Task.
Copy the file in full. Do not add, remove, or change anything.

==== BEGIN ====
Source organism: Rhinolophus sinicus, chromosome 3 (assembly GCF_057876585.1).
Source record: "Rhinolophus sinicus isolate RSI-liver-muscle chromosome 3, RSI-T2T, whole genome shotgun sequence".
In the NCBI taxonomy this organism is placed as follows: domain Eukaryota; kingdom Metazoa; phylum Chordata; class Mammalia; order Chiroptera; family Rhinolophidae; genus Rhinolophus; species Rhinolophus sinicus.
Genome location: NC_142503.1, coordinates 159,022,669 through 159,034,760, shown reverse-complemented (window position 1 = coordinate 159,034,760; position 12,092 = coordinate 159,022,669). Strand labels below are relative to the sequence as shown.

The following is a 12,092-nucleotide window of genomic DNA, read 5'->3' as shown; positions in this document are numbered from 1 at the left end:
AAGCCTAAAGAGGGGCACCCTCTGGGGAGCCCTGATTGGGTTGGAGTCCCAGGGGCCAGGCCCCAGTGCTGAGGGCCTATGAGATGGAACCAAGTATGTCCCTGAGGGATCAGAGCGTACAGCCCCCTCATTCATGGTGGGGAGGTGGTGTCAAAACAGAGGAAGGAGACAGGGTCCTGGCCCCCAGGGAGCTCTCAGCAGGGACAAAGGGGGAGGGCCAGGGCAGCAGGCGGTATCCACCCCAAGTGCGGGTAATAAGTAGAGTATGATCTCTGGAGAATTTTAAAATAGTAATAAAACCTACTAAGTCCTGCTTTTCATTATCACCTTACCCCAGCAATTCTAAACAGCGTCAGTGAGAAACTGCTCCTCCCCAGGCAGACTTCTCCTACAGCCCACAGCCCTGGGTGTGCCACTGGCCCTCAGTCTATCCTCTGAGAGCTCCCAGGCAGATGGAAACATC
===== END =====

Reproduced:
Source organism: Rhinolophus sinicus, chromosome 3 (assembly GCF_057876585.1).
Source record: "Rhinolophus sinicus isolate RSI-liver-muscle chromosome 3, RSI-T2T, whole genome shotgun sequence".
In the NCBI taxonomy this organism is placed as follows: domain Eukaryota; kingdom Metazoa; phylum Chordata; class Mammalia; order Chiroptera; family Rhinolophidae; genus Rhinolophus; species Rhinolophus sinicus.
Genome location: NC_142503.1, coordinates 159,022,669 through 159,034,760, shown reverse-complemented (window position 1 = coordinate 159,034,760; position 12,092 = coordinate 159,022,669). Strand labels below are relative to the sequence as shown.

The following is a 12,092-nucleotide window of genomic DNA, read 5'->3' as shown; positions in this document are numbered from 1 at the left end:
AAGCCTAAAGAGGGGCACCCTCTGGGGAGCCCTGATTGGGTTGGAGTCCCAGGGGCCAGGCCCCAGTGCTGAGGGCCTATGAGATGGAACCAAGTATGTCCCTGAGGGATCAGAGCGTACAGCCCCCTCATTCATGGTGGGGAGGTGGTGTCAAAACAGAGGAAGGAGACAGGGTCCTGGCCCCCAGGGAGCTCTCAGCAGGGACAAAGGGGGAGGGCCAGGGCAGCAGGCGGTATCCACCCCAAGTGCGGGTAATAAGTAGAGTATGATCTCTGGAGAATTTTAAAATAGTAATAAAACCTACTAAGTCCTGCTTTTCATTATCACCTTACCCCAGCAATTCTAAACAGCGTCAGTGAGAAACTGCTCCTCCCCAGGCAGACTTCTCCTACAGCCCACAGCCCTGGGTGTGCCACTGGCCCTCAGTCTATCCTCTGAGAGCTCCCAGGCAGATGGAAACATC